Versatile Henderson getting the chance to impress


The progressive Ulster forward has a bright international future, writes GAVIN CUMMISKEY

Back in the summer when Ireland out-grappled South Africa during the opening match of the IRB Under-20 World Cup, in Stellenbosch no less, one man towered above the rest.

Sure, there was a quartet of Leinster forwards who also contributed enormously and may in time climb up their steep pecking order – but none of them will be on view in Ravenhill this Friday night.

None of them have been trusted, on return to their province, to play any higher than A standard.

Granted, the Irish under-20 halfbacks – Munster’s JJ Hanrahan and particularly Connacht’s Kieran Marmion – have pushed on in the professional game but the immediate leap from showing real potential at underage to stand out performances in the Heineken Cup is a rarity in Irish rugby.

Brian O’Driscoll went from being an impressive under-19 centre in 1998 to threatening the feared midfield partnership of Tim Horan and Daniel Herbert in the summer of 1999.

Huge call

But the fast-tracking of Iain Henderson has been rapid. Undoubtedly assisted by injury to established blindsides and locks, it was still a huge call by Declan Kidney, backed by Gert Smal, to promote the 6ft 5½in 20-year-old to the senior squad in November.

And then they capped him as a blindside replacement against the actual Springboks. Due to more injuries, he ended up at openside against Fiji.

Donncha O’Callaghan insisted on name-checking him for a muscular steal on Ireland’s line as they struggled to keep the visitors at nil.

“It’s been absolutely brilliant. I’ve just been trying to take it in my stride but I’m absolutely loving it so no worries yet. It helps having the standard of player I have alongside me.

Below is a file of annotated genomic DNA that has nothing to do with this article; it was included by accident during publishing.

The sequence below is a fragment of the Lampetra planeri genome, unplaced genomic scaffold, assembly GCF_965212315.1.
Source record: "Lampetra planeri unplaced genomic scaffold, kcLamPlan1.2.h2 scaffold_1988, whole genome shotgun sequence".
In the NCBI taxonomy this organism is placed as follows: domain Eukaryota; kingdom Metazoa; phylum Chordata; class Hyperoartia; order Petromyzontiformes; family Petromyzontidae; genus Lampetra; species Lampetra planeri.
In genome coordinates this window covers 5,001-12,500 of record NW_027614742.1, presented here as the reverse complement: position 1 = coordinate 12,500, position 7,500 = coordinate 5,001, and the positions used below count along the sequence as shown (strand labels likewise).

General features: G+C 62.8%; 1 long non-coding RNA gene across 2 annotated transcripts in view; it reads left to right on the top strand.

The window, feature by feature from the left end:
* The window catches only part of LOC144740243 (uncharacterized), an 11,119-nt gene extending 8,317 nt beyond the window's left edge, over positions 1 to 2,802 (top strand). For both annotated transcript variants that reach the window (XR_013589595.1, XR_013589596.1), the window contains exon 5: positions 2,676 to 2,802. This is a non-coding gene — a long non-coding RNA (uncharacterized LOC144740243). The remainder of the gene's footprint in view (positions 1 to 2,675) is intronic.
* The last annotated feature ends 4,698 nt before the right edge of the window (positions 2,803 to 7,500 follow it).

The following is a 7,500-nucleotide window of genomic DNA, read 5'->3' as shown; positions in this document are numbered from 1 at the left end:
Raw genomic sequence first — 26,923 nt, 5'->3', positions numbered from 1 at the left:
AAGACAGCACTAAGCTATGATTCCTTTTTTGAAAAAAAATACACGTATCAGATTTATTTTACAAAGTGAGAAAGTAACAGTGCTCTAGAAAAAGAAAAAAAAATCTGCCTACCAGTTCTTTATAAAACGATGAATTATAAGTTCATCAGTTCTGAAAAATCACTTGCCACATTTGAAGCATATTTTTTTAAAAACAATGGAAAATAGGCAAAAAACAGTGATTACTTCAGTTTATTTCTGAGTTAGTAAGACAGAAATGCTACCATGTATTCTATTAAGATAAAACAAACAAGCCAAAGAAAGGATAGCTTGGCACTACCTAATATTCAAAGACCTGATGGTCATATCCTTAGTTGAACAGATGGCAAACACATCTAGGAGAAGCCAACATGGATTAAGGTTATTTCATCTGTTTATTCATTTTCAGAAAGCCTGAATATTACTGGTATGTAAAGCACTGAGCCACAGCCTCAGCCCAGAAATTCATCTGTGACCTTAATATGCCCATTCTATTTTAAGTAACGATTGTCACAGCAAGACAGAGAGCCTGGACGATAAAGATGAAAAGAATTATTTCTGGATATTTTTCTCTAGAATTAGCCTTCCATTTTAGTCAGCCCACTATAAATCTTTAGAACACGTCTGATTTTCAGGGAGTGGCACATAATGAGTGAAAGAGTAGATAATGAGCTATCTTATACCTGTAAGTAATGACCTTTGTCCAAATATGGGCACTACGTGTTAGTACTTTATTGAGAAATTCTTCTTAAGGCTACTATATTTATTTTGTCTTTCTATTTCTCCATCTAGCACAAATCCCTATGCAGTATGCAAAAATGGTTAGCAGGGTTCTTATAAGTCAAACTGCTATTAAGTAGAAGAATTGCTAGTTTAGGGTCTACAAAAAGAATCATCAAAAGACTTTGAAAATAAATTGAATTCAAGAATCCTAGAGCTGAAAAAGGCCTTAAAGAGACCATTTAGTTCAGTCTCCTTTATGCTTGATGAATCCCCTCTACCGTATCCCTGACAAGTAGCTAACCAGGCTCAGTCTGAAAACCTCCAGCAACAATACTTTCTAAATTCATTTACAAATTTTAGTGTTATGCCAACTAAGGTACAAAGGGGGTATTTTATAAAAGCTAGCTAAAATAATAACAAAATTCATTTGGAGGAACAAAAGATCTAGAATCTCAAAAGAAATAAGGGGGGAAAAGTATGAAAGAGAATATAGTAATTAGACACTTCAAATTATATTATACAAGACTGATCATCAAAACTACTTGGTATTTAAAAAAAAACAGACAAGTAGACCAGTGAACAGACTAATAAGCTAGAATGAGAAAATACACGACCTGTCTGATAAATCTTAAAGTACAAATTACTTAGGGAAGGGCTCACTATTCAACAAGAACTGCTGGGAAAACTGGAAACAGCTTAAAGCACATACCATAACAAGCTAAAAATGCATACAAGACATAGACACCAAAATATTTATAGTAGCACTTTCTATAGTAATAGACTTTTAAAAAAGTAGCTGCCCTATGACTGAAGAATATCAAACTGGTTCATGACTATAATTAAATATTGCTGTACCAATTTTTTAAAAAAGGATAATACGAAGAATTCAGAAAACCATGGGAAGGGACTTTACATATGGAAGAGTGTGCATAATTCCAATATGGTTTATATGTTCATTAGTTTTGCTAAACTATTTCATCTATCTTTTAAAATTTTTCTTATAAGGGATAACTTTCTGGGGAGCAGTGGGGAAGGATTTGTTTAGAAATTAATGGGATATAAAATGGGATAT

“National camp was amazing but I am still learning, still taking it all in.”

He must have been surprised to be called down to Carton House last month?

“When they spoke to me they said they would give me a shot because they thought I had earned it. I was a bit shocked to begin with but once I got there it was just about knuckling down to work.”

With Stephen Ferris recuperating from his latest surgery on ruptured ankle ligaments, it looked like Ulster coach Mark Anscombe would keep him at six – where he earned an Ulster Schools Cup with Belfast Royal Academy in 2009.

But his versatility will most likely mean he is shifted.

The Ulster under-20s turned him into a lock last season and Ireland coach Mike Ruddock liked the idea as well. Ireland have never struggled to produce backrowers. Ruddock had the aforementioned Leinster trio of Jack Conan (recently impressing for Old Belvedere) and the Clongowes Wood duo Conor Gilsenan (injured last summer in South Africa) and Jordan Coughlan (since converted to inside centre).

Second row

There is a bit of Mal O’Kelly to Henderson’s physique and he has similar agility, if not height, so his future may lie in the second row.

With Dan Tuohy joining Johann Muller and Lewis Stevenson in the infirmary, suddenly, the kid must start to lead. Neil McComb will probably come in alongside him, with Robbie Diack covering. But between himself and Rory Best the lineout will need to be called.

“I’m tall enough to play there. I’m happy enough to stand at four or six in the lineout. We have enough strength in depth not to be worried about the lineout.”

A good example of learning on the job has been the impressive improvement of Donnacha Ryan ever since Paul O’Connell was laid low last spring.

“Obviously there are better lineout operators than me in the Ulster squad and I’m still learning from them.”

He notes the recent back-to-back meetings with Northampton as the toughest challenges he has faced: “Certainly, in terms of sheer physicality.”

A few essential kilos will be added to his frame over the coming seasons, but he relishes this physicality and has survived some massive collisions.

The latest duel with Leo Cullen should be an ideal lesson in the technical aspects of the position.

“I’ve never played Leinster before,” he says, an immediate reminder of his age.

He wasn’t involved in the Heineken Cup final at Twickenham last May. Ulster have certainly moved on since. So, more than anyone, has Henderson.

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